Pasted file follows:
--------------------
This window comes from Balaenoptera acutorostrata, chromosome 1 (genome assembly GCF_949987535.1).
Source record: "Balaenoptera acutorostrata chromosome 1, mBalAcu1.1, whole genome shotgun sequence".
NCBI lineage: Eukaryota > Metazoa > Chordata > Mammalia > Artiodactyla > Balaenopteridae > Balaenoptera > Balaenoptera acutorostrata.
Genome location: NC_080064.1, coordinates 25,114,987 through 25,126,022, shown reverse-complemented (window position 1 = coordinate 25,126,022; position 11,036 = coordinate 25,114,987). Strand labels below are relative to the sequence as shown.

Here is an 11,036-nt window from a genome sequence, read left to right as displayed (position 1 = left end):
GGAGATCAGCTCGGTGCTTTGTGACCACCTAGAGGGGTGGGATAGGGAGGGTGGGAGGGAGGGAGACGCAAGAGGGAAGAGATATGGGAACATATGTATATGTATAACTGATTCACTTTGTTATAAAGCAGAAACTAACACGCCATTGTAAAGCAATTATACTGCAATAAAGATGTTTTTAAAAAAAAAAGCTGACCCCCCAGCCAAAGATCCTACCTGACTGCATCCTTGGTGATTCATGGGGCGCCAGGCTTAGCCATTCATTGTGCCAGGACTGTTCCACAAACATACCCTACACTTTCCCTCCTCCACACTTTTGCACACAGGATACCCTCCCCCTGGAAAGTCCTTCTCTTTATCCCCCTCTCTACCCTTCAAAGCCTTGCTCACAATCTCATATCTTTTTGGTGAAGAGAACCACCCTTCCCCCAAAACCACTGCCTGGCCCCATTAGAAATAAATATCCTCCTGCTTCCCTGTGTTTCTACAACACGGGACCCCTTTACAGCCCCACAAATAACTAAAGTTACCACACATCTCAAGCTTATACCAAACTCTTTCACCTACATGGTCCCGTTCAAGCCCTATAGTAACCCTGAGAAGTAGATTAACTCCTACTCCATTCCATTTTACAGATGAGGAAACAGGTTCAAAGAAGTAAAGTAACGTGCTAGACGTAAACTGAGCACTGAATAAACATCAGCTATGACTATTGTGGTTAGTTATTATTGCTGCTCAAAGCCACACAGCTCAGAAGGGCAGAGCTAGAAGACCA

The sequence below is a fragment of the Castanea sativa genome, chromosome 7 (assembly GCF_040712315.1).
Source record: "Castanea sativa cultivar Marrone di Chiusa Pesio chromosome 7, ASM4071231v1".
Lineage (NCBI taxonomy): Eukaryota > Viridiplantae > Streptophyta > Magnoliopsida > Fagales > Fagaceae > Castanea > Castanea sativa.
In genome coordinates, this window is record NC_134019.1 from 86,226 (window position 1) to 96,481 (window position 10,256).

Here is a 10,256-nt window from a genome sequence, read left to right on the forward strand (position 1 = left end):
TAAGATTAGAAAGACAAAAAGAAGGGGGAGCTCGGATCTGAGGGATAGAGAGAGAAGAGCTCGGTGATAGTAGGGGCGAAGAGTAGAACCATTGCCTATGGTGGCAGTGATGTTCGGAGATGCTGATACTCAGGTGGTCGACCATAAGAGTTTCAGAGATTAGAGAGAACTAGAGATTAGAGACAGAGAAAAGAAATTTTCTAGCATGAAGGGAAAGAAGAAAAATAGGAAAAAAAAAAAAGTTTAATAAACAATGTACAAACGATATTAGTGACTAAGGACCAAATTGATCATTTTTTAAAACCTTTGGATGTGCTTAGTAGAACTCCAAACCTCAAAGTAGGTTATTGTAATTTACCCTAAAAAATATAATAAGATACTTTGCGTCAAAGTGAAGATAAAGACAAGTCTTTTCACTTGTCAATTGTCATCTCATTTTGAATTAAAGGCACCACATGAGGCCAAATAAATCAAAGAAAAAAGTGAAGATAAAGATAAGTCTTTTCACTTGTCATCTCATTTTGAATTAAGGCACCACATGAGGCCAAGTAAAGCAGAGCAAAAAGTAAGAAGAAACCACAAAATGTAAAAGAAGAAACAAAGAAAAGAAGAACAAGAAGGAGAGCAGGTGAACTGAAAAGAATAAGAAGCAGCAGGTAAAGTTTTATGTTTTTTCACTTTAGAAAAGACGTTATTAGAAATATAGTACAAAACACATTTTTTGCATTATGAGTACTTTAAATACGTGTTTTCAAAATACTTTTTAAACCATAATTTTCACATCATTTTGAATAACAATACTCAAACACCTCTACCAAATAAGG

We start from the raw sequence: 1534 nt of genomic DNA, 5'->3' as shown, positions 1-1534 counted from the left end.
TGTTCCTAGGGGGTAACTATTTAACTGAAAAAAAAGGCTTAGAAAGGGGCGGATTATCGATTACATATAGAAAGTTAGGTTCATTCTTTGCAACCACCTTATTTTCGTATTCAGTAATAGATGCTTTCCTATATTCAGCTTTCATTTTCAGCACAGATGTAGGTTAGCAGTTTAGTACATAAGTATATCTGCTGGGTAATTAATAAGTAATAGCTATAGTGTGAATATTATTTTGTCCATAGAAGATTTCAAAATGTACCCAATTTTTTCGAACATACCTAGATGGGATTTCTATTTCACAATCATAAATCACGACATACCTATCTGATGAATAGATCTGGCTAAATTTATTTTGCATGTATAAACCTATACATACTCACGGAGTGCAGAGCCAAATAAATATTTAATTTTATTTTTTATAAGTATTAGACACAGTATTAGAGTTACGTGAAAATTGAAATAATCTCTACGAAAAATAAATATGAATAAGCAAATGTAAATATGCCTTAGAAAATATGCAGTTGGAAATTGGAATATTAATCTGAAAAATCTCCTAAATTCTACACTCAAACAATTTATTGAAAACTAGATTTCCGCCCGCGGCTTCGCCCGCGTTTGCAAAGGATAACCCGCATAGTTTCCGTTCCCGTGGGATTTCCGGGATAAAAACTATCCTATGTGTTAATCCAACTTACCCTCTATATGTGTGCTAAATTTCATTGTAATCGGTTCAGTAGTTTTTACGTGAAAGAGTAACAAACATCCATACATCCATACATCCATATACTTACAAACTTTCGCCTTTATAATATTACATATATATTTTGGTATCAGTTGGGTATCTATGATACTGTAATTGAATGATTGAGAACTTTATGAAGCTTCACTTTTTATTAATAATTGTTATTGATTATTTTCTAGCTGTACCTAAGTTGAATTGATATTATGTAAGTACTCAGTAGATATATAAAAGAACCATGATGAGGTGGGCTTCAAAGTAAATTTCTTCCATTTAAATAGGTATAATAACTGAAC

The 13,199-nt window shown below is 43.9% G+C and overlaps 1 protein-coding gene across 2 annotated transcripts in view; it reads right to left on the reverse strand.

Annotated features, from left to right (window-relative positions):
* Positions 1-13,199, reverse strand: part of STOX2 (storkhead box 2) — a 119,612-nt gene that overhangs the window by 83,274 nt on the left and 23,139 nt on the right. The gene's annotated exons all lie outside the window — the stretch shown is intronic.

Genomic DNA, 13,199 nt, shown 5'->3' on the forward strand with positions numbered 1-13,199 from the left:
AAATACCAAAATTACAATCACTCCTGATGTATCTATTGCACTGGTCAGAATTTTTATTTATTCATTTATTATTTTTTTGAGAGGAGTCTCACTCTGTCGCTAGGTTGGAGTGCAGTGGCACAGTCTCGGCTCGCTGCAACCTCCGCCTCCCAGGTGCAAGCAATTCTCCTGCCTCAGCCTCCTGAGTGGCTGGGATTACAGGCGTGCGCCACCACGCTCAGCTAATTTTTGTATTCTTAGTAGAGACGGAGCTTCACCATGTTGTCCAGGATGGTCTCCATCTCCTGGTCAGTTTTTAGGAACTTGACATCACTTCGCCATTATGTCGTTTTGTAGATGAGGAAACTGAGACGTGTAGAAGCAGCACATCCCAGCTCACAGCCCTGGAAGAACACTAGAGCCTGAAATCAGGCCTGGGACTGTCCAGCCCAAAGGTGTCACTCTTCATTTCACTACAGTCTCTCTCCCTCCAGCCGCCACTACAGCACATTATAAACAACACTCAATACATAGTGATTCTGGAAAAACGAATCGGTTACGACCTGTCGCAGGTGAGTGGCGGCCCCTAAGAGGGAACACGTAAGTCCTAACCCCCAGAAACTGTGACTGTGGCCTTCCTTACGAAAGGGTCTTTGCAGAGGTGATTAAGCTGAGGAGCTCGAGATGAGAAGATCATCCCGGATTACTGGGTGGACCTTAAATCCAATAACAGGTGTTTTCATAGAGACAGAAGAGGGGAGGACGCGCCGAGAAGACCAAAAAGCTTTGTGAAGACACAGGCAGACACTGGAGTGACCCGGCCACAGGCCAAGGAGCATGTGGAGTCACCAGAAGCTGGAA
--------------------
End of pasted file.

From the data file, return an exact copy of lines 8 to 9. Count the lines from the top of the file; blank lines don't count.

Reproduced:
Source record: "Castanea sativa cultivar Marrone di Chiusa Pesio chromosome 7, ASM4071231v1".
Lineage (NCBI taxonomy): Eukaryota > Viridiplantae > Streptophyta > Magnoliopsida > Fagales > Fagaceae > Castanea > Castanea sativa.